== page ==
General Guidelines for Health professionals




  • Hereditary haemochromatosis (HH) now easily screened for as most symptomatic individuals are homozygous for the C282Y mutation in the HFE gene
  • 1 in 200 of Caucasian populations are homozygous
  • There is variable expression ranging from asymptomatic (often just a raised transferrin saturation) to those with ‘bronze diabetes’; many will have subtle symptoms and modest elevation of ferritin
  • Penetrance depends on age, iron losses (blood donation or menstruation lessen burden) and alcohol use

What to look for?

  • Symptoms are non-specific and include: fatigue, arthralgia, loss of libido, abdominal pain
  • Typical signs: hepatomegaly, diabetes, pigmentation, arthropathy (hips, knees and particularly 2nd and 3rd metacarpophalangeal joints)
  • Check iron indices in anyone with raised ALT and in those with combination of above symptoms / signs

Investigating suspected haemochromatosis

  • If raised ferritin and transferrin saturation, send 5mls EDTA blood sample for HFE genotyping to Molecular Genetics Laboratory, Box 143 Addenbrookes Hospital
  • If homozygous then family screening as below

When to refer to hepatology?

  • HH with ferritin > 1000mg/L or raised ALT, or non-HH iron overload: refer to Hepatology as may need liver biopsy
  • HH with ferritin < 1000 and normal ALT: no biopsy as minimal risk of liver fibrosis but venesect if ferritin > 400 (refer Hepatology or local venesection service if available, aiming for ferritin of 50)
  • NB non-HH genotype + mildly raised ferritin / ALT = likely fatty liver

Family screening for relatives of C282Y homozygotes or C282Y/H63D with abnormal iron studies

  • Siblings should have HFE / iron indices checked
  • Children tested only when adult but can screen partner/spouse to see if carrier (children only at risk if spouse is carrier = 10% chance)
  • Parents if symptoms suggestive of HH (The risk is low otherwise)
  • HH genotype + ferritin <200: reassure and monitor 2-5 yearly (less frequent if female, compound heterozygote, or no evidence of iron accumulation)
  • HH genotype + ferritin 200-400: reassure and suggest blood donation via NBS up to 4 x year to prevent further iron overload (check iron indices annually)
  • HH genotype + ferritin >400 see ‘When to refer to hepatology?’ points 1 and 2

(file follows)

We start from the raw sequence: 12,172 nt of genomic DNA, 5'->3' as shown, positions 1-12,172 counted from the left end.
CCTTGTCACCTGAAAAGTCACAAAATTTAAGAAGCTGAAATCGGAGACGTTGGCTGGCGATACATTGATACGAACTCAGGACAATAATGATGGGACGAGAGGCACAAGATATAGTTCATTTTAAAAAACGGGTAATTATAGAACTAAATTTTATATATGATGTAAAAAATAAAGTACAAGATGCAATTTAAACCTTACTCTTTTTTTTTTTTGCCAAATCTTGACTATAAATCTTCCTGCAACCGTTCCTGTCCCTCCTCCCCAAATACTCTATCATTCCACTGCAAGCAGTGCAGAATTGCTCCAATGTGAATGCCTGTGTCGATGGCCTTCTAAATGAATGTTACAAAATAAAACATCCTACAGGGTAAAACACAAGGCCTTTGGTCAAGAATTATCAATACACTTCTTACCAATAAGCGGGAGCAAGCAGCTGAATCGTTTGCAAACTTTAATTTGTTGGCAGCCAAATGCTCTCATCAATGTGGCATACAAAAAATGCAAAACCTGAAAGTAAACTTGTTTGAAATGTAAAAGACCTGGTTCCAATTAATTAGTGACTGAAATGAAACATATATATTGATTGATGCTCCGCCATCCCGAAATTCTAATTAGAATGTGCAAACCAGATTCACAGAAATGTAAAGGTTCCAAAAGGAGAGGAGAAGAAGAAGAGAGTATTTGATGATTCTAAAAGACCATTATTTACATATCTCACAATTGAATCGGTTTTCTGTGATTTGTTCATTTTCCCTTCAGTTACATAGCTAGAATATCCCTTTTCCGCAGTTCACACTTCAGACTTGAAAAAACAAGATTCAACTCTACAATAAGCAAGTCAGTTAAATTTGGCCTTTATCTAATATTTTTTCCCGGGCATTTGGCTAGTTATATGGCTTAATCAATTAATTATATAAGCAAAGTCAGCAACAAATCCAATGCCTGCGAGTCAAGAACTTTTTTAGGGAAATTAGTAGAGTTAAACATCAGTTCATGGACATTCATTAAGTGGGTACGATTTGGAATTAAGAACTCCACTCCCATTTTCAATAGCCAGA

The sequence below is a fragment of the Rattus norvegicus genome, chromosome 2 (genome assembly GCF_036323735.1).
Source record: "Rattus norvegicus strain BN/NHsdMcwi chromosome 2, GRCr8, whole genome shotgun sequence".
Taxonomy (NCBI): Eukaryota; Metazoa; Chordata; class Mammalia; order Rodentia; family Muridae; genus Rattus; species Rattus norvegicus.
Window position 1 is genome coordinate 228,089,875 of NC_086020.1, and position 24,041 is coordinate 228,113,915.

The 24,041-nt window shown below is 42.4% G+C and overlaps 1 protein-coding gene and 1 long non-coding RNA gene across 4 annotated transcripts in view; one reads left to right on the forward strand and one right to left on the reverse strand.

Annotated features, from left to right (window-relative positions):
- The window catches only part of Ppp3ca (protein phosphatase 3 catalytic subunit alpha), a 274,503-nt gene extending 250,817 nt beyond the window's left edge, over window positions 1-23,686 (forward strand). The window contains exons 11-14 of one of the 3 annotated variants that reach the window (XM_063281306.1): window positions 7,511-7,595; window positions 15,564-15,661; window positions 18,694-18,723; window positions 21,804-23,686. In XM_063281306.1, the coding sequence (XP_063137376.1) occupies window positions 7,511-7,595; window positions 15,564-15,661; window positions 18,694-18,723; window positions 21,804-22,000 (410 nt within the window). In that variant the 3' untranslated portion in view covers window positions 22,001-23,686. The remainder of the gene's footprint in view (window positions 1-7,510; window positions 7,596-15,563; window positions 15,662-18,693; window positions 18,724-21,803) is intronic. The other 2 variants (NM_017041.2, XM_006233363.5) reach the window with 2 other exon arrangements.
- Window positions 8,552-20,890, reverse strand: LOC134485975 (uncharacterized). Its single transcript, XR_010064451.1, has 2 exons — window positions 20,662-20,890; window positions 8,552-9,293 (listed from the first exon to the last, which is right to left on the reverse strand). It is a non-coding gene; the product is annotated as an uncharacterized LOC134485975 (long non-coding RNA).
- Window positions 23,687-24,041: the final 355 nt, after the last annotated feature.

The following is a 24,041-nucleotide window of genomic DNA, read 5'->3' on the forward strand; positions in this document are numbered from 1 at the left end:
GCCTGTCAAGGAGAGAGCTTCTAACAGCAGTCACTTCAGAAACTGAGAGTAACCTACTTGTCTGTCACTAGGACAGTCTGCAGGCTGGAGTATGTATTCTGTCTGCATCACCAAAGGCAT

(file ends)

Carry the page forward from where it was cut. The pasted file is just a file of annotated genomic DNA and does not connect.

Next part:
• Refer to Medical Genetics Dept Box 134, Addenbrooke’s Hospital if: 1) index case genetics unknown 2) uncertain re counselling 3) index case not homozygous but family request (these cases may be advised by Genetics Clinic appointment or letter only)


Support group: British Haemochromatosis Society   

Reference: Bradley-Smith, G., Hope, S., Firth, H.V., Hurst, J.A. 2010. Oxford Handbook of Genetics. Oxford University Press


Alpha-antitrypsin deficiency


Alpha1-antitrypsin deficiency (AATD) is a common disorder (1/1600-1/1800) characterized by a predisposition to emphysema and cirrhosis.

Alpha1-antitrypsin is a proteinase inhibitor. PiM is the normal protein. 10% of the European population are carriers for the S or Z variant. Common phenotypes are PiMM, PiMS, PiMZ, PiSS, PiSZ, and PiZZ. Null variants are rare and are only distinguishable from homozygotes by genotyping.

Carrier status is common in the general population (1/10) with 4% (1/25) of North Europeans carrying the Z allele and 6% carrying the S allele.


  • Inheritance is autosomal recessive.
  • If MZ parents have had a child with a ZZ phenotype and severe neonatal liver disease, there is a 1 in 4 risk for a subsequent ZZ child. However, because of the variable expressivity of the phenotype in alpha-1 antitrypsin, the chance that a subsequent ZZ child will also develop severe liver disease is estimated at 20-30%.

Prenatal diagnosis / Preimplantation Genetic Diagnosis

  • In practice, it is rarely requested.
  • Where appropriate, refer to Clinical Genetics, Box 134 Addenbrookes Hospital.

Family members

  • The most important message for family members is not to smoke.
  • Because carrier status is so common in the general population (10%, 1/10) and because so few ZZ individuals experience severe neonatal liver disease, screening of the entire family for carrier status is rarely appropriate.

Close relatives of an individual affected with AATD

  • It is appropriate to offer phenotyping to parents and siblings of an affected individual.
  • The possibility that apparently healthy parents of a ZZ or SZ child may themselves be ZZ or SZ should be borne in mind when offering phenotyping.
  • Clotted sample (serum) for alpha-1 antitrypsin phenotyping could be arranged from primary care after adequate discussion and with appropriate consent, or patient could be referred for specialist advice and investigation. If interpretation of phenotyping is problematic, it may be necessary to proceed to genotyping (seek advice from Clinical Genetics Box 134 Addenbrooke’s Hospital).

NB. If alpha1-antitrypsin typing is to be attempted on an individual who has had a liver transplant, the alpha1-antitrypsin phenotype will reflect the genotype of the donor liver (since this protein is made in the liver) and mutation analysis (of DNA from lymphocytes) will be needed to determine the genotype of the transplant recipient.

The most important message is not to smoke. Smoking greatly accelerates lung disease in AATD and markedly reduces life expectancy.


Support Group: Alpha-1 UK support group

Reference: Bradley-Smith, G., Hope, S., Firth, H.V., Hurst, J.A. 2010. Oxford Handbook of Genetics. Oxford University Press